Co-promotion alliances exist because major pharma companies' pipelines fall short of the growth that CEOs want and shareholders demand. Although companies dedicate billions of dollars, the finest minds, and the best equipment to developing new blockbusters, success remains serendipitous, and new therapies often emerge from companies that lack the ability to market them effectively. The greatest opportunities emerge when the right product connects with the right sales force-even when the two originate in different companies.

The success of drugs such as Celebrex (celecoxib) and Lipitor (atorvastatin) has led to fierce competition for late-stage compounds. When a compound holder announces that it is looking for a marketing partner, large companies line up to bid for the opportunity. The innovator must consider its choices carefully before selecting a marketing partner-and for good reason. The right partner can make the difference between a blockbuster and a me-too product.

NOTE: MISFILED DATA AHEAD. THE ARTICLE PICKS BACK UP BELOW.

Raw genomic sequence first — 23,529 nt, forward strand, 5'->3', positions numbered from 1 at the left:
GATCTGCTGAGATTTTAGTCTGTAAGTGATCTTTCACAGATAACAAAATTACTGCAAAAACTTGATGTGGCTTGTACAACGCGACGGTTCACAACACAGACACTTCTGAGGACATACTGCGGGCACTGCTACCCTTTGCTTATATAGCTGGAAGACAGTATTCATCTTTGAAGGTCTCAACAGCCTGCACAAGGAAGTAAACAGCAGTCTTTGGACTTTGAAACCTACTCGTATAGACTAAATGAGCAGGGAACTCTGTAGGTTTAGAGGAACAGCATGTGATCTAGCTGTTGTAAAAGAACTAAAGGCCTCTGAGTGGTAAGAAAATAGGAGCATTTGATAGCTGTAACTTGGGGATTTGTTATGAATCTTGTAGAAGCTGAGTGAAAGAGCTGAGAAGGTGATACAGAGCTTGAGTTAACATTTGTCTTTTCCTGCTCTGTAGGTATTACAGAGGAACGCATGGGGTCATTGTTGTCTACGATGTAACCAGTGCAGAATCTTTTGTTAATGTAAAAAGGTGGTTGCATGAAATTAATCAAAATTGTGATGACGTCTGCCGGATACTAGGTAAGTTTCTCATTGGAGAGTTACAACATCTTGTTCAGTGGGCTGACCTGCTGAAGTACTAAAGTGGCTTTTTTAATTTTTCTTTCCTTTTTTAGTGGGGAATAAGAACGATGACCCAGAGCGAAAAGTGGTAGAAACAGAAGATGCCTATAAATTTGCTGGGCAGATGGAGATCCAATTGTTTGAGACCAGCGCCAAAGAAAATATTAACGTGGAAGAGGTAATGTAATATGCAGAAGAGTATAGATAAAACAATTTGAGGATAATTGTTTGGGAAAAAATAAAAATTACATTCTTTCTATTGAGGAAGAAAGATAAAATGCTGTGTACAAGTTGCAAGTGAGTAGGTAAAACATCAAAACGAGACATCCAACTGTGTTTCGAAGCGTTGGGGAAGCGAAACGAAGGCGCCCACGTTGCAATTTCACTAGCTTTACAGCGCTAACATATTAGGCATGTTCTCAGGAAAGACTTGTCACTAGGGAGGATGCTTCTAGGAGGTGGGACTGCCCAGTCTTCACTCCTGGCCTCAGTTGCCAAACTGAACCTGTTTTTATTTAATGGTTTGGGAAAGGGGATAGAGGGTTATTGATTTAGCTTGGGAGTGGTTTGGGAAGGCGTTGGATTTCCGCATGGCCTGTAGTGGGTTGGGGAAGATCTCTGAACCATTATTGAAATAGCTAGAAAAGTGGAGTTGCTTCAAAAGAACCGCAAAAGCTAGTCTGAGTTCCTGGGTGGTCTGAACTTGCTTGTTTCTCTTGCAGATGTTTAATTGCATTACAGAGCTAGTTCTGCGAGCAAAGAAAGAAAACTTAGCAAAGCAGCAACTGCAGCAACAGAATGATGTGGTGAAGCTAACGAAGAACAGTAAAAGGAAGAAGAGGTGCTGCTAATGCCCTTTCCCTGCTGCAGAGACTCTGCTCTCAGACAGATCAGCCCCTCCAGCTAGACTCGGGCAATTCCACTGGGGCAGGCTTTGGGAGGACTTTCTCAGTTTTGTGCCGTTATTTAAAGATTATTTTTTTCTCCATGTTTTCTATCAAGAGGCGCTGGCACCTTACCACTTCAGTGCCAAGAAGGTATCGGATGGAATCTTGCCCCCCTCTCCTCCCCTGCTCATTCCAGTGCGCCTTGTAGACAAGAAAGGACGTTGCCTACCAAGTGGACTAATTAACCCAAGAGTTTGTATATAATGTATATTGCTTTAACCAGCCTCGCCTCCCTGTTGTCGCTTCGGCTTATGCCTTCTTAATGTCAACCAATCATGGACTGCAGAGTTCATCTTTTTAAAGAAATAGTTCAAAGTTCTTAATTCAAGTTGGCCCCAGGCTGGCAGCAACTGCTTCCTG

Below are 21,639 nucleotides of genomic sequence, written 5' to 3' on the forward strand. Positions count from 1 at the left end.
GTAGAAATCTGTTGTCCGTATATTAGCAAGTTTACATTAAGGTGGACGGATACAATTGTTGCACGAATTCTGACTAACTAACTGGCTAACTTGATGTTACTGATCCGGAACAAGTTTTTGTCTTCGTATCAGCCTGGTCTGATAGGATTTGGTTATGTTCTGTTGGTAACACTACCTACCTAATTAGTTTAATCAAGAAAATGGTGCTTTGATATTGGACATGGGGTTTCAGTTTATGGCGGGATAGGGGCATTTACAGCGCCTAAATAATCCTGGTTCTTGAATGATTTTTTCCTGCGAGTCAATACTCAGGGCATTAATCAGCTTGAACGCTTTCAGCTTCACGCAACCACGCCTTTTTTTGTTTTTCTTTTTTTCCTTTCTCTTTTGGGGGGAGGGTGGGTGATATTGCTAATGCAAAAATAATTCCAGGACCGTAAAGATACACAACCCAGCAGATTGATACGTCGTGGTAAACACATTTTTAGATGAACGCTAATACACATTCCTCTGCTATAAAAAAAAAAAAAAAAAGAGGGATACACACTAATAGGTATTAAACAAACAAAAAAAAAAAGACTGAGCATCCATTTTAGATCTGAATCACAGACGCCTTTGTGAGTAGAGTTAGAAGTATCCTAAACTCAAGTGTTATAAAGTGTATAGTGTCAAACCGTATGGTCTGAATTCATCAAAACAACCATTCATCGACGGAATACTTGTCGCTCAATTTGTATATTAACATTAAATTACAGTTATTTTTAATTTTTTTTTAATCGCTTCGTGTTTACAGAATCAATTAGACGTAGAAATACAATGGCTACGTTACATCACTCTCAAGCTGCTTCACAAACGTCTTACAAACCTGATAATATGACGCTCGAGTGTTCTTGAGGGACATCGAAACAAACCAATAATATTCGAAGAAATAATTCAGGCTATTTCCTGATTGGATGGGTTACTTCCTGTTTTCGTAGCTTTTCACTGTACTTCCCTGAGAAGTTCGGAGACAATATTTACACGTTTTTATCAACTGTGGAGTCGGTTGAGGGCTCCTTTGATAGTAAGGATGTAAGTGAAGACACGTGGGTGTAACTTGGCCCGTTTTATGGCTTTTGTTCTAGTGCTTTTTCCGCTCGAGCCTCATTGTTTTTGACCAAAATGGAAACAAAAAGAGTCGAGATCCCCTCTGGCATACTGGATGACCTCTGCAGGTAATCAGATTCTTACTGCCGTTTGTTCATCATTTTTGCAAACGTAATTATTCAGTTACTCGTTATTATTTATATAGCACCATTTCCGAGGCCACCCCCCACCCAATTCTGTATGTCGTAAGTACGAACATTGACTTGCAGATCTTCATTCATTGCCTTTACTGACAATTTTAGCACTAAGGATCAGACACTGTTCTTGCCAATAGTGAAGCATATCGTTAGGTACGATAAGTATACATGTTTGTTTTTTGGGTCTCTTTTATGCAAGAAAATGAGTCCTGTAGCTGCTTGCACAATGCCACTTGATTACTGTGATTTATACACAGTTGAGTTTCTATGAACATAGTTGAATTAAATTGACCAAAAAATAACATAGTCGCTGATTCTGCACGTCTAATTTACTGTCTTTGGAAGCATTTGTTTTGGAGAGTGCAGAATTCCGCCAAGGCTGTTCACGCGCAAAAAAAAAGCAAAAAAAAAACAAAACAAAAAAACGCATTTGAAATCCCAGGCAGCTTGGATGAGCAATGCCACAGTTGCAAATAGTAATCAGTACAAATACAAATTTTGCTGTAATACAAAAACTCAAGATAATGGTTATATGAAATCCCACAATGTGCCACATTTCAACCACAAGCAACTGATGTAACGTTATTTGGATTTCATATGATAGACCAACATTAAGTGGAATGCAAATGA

The executive interviews revealed that late-stage compound holders have strong feelings about what they seek in a marketing partner. The two most important characteristics are the partner's abilities to pay for the compound and the wherewithal to market and sell it aggressively. If a potential partner demonstrates excellence in every other way but fails to meet the patent holder's financial and sales needs, that company is out of the running. Of course, all large pharma companies can bring those two capabilities to the deal if they are serious about the product.